GUEST COLUMN | by Maddie Witter
Want to increase rigorous literacy skills without putting kids to sleep? Below are ideas to sprinkle into your instruction that will leave kids smiling and have lasting impact on achievement. For you edtech junkies out there, these kid-friendly ideas are a great way to expose your students to technology in order to prepare them for the 21st century.
Teach readers how to think as they read
In Reading Without Limits I share strategies that will get 100 percent of your students reading a lot of books. But if kids don’t understand what they read, they will not become better readers. Students need to know how to deepen the thinking that they make about books.
Teach readers to pay attention to the thinking going on in their heads as they read. Great readers are strategic: they question meaning, paraphrase what the author is really saying, and connect with what they read. Independent readers figure out what’s confusing, use many strategies, and have a dialogue with the text. Dependent readers on the other hand stop when they get confused, appeal to the teacher, and read through confusions. As teachers we must teach our dependent readers how to become independent readers. At KIPP Infinity Middle School, the school where I was a founding teacher, most of our readers started as dependent. This picture isn’t unique to most schools. By giving our readers strategies that independent readers do as they read, we lifted our readers to being able to read above grade level.
The problems with tracking a reader’s thinking
But how does a teacher track what a reader is thinking? Many literacy gurus suggest teaching kids to write down their thinking on sticky notes. I like sticky notes, but they are expensive and can make a mess. Another solution is teaching students to write down their thinking in a reading journal, which can be cumbersome to grade. There’s got to be a better way!
Using social media to track strategic thinking
I recommend that you set up a class blog and use it for nightly homework to track your students’ thinking. Give students a question to analyze, or ask students to generate thinking based on a skill. I share dozens of strategic thinking strategies great for building rigorous thinking in chapter two of Reading Without Limits.
Any of the following are examples of good prompts:
__(For choice books) What themes did you find emerging in your book tonight?
__(For assigned books) Would Holden be a good friend? Why?
__(For textbooks) What would the author say is the most important part of tonight’s reading?
Students respond to the prompt on the blog. Blogs are great for a couple reasons. First, they are really sustainable. Rather than take home 100 reading journals each week, you can pop open your laptop and give immediate feedback in the comment section. Reach out to other teachers or your principal to chime in every once and awhile, too. Also, since students read the other responses before typing up their thinking, they want to show their peers that they are sophisticated thinkers. Knowing that the whole class is reading their response is an incentive to do their best. Isn’t peer pressure great? If you don’t want student answers to influence each other, simply keep the blog comments private.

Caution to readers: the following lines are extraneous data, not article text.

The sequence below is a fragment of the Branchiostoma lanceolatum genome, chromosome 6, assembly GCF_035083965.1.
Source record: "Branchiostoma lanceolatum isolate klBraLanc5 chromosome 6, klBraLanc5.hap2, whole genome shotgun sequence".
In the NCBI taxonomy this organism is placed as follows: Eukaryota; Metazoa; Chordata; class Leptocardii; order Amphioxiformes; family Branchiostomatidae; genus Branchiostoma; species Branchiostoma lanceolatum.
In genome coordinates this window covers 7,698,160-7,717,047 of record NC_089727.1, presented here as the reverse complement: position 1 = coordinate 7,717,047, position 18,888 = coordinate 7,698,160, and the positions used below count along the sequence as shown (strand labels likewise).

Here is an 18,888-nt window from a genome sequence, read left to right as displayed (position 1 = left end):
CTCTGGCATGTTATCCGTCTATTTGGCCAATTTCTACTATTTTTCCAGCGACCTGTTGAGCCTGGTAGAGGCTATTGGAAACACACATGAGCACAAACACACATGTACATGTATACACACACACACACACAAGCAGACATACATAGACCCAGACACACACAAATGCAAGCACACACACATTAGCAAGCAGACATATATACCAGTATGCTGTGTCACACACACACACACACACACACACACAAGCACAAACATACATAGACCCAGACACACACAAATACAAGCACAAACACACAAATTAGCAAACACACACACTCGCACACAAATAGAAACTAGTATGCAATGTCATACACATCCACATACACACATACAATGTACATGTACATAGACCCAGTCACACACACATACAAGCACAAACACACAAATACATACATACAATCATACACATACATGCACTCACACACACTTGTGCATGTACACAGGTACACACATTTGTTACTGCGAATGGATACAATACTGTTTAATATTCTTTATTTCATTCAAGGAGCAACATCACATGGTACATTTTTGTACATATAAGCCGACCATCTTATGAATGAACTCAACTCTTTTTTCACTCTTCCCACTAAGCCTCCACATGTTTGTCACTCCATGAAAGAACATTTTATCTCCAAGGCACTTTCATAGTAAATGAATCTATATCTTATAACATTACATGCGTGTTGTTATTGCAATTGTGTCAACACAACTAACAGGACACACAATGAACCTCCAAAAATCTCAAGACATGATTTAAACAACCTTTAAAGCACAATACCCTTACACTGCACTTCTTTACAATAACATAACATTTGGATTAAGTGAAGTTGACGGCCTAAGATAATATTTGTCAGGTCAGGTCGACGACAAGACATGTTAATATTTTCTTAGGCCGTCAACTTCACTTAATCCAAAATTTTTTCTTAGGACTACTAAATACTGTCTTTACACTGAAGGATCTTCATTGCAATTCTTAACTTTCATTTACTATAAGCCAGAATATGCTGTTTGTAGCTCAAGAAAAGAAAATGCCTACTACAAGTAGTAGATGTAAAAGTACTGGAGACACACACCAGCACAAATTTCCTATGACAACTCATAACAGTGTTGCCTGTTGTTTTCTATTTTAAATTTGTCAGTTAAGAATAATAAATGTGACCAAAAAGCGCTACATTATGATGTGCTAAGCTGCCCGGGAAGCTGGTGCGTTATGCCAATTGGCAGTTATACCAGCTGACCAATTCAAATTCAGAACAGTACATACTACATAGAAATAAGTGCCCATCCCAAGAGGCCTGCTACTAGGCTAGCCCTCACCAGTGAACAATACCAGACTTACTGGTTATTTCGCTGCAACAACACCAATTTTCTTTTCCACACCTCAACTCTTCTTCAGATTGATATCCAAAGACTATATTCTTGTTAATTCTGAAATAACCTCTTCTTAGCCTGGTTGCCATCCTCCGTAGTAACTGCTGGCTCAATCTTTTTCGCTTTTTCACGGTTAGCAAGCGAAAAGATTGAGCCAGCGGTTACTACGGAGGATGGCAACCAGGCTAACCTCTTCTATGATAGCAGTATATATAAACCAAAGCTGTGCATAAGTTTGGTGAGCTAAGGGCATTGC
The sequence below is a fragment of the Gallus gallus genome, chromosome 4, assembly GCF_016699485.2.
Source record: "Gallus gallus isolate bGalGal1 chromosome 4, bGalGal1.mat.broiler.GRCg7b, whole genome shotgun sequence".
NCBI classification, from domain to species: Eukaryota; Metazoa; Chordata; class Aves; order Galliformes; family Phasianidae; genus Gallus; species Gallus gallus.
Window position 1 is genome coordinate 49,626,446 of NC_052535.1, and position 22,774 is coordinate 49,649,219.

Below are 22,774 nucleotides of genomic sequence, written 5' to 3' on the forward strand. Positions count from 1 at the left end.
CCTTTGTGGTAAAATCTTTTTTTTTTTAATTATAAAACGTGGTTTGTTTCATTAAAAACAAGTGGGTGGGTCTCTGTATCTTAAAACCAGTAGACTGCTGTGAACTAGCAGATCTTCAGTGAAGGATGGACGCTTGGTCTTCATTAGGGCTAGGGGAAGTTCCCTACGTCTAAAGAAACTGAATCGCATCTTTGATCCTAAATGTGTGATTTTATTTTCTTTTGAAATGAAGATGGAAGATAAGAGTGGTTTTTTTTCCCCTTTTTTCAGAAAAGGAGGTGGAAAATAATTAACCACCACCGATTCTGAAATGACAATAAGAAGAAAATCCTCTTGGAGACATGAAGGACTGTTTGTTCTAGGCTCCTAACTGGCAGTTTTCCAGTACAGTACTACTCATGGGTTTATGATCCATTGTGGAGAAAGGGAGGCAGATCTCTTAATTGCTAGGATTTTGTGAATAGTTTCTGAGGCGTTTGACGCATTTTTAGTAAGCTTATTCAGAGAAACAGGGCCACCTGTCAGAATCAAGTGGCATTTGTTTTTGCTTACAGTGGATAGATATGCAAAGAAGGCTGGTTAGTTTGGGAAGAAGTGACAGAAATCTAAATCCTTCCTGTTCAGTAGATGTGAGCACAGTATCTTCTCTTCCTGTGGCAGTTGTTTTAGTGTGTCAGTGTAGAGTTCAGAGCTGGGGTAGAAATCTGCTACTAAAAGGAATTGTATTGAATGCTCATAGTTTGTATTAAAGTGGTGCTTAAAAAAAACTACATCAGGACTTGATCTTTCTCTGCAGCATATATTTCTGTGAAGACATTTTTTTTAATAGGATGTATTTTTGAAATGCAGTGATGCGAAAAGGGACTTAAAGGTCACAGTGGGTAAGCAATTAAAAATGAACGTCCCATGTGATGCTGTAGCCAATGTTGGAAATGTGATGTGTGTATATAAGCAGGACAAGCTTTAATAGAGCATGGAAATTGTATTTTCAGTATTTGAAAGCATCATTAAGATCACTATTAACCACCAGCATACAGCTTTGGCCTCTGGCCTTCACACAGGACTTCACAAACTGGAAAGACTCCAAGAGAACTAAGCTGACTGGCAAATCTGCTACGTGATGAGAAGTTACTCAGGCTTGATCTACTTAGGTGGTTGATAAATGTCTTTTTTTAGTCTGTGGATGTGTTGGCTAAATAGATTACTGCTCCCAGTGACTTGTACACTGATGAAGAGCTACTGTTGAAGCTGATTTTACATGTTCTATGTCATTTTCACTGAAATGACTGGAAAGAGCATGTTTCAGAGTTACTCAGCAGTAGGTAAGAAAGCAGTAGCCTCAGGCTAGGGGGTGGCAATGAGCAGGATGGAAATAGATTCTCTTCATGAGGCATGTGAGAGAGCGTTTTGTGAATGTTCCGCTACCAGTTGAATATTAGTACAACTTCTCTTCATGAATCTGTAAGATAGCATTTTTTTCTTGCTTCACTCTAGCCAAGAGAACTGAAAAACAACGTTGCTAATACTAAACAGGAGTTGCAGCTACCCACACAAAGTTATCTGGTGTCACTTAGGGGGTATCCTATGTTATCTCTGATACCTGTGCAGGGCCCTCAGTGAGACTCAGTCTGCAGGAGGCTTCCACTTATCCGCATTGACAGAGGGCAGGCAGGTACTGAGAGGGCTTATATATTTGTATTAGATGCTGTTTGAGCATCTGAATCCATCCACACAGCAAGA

Sayuri Stabrowski, 8th grade reading teacher and Dean of Literacy at KIPP Infinity middle school, recommends using a class blog as vacation homework. Kids can log in at their leisure and post several comments about the books they are reading as a fun way to stay in touch. Check out her class blog at http://stabookski.wordpress.com.
You can also track strategic thinking using Twitter. Together create tags for different themes, symbols, or motifs from choice and shared books. When students have new thinking about themes, they can tweet about it… don’t forget the theme’s hashtag! Using Twitter is also a fun way to integrate more close reading into your instruction as the new Common Core State Standards push. For instance, after teaching how important lines can influence the entire text, students can tweet what they think are the most important 140 characters from the shared text.
On Facebook, students can do the same types of strategic thinking that I shared with blogging and Tweeter. You can also infuse creative thinking with Facebook’s platform. Ask students to make a Facebook page for a character, motif, or symbol from a shared text. For instance, how would Lenny from Of Mice and Men update his status?
You got to read baby, read!
Whatever technology tools you use to track strategic thinking, remember that one of the most powerful way to build lifelong readers is to give them lots of time to read, read, read. Harriet Ball, mentor to the two KIPP co-founders Mike Feinberg and Dave Levin, celebrated reading in this chant that KIPP students cheer nationally:
“You got to read, baby, read. The more you read, the more you know. Knowledge is power and power is freedom and I want it!”
Maddie Witter (Melbourne, Australia) is a founding teacher of KIPP Infinity Charter School, one of the top performing middle schools in New York City. At KIPP Infinity, Maddie taught literacy, and was the school’s founding Director of Instruction for six years where she supervised teacher development and curriculum for the reading, writing, content and nonfiction studies programs. Visit Maddie at www.reading-without-limits.com
KIPP, the Knowledge Is Power Program, began in 1994. As of fall 2012, there are 125 KIPP schools in 20 states and the District of Columbia serving nearly 40,000 students climbing the mountain to and through college.